Happy holidays.
And come, Lord Jesus.

What Do We Have To Sing About?

Praise and worship in the form of hymns and contemporary music are a long-honored tradition in Christian churches. Whatever style of singing a church offers, the purpose is always the same: to glorify God.

We worship him for who he is and praise him for what he does.all about him

Ever notice there are specific themes in the songs? Here are just a few.

Salvation The greatest gift of God is his Son, Jesus and the sacrifice of Christ on the cross. God gave his Son to die for us and we praise him for giving with immeasurable love. Without salvation, we cannot approach God. Through our faith in Jesus, we have him as our go-between.

Dependence We wouldn’t be able to accomplish anything of value or eternal purpose without God. We are weak and tend to wander, but with God’s power and our willingness to surrender to him, all things are possible.

Evangelism Christ has given us a mission to make disciples. With so many who haven’t heard the gospel, it’s a big responsibility. It’s an individual responsibility. “I love to tell the story of Jesus and his love” is a great attitude to have. Even better to put it into a loving action.

Suffering We all go through trials, but God provides strength to get through them even if he doesn’t remove them. We don’t praise God for the trials. However, lifting up his name as our source of strength is good for us. It helps us to remember his faithfulness.

Holiness In John’s revelation, he describes a scene in which creatures sing “Holy, holy, holy is the Lord God Almighty.” God is holy; we recognize this and worship as they did. Our own holiness is another topic of many songs. God said because he is holy, we must be as well. Again, we can do it only with his power working in us.

The Holy Spirit When we sing “open the eyes of my heart,” we’re asking the Holy Spirit to help us see spiritual truth. We humbly ask for his aid because we can block God’s word through various means. Even standing in church with the body of believers all around us, it can be difficult not to let our attention go elsewhere. The Holy Spirit desires our hearts be open to receiving God’s truth and bearing fruit.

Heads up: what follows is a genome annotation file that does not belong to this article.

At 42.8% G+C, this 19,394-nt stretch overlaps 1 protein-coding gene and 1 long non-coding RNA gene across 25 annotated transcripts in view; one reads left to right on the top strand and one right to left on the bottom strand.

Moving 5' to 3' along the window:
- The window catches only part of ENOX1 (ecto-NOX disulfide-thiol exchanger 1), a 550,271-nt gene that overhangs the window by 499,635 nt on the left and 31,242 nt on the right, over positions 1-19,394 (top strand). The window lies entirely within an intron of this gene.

Peace and Joy Two things Jesus said he gives to us which are not of this world. His peace. His joy. When we’re worshiping God for who he is, we can’t help feeling the peace and joy he gives. Acknowledging all of his attributes–from his holiness, justice and sovereignty to his mercy, love and forgiveness–we know we have a God and Savior who can bring peace and joy no matter what’s happening in our lives.

cat singing worshipLove We sing about God’s love for us and we sing about our love for him. The former is praise, the latter is worship.

Gratitude Being always thankful to God is another excellent way to worship him. Gratitude doesn’t have to be sung, but when voices are lifted up to praise God with our mouth saying, “Hallelujah!” God hears and is exalted.

We have many things to sing about when it comes to our Father in heaven. Don’t have a great singing voice in your own opinion? Be assured that God doesn’t see it that way. He gave you that voice.

So lift it up in worship.

Why Me?

“What is man that you are mindful of him, the son of man that you care for him?” Psalm 8:4

Dear God:
Why did you place me in a family with parents who, though imperfect, were devoted to one another for forty-seven years until death separated them?
Why did you give me a childhood in which I regularly ate three meals a day, had pure water to drink, a safe neighborhood to play in and clean clothes to wear?
And God, why did you show your tender love to me through the example of one Sunday school teacher?

Why me, God?

When I walked away from you, why didn’t you walk away from me?
Then when I went away to college and my intellect became my god, why were you so patient?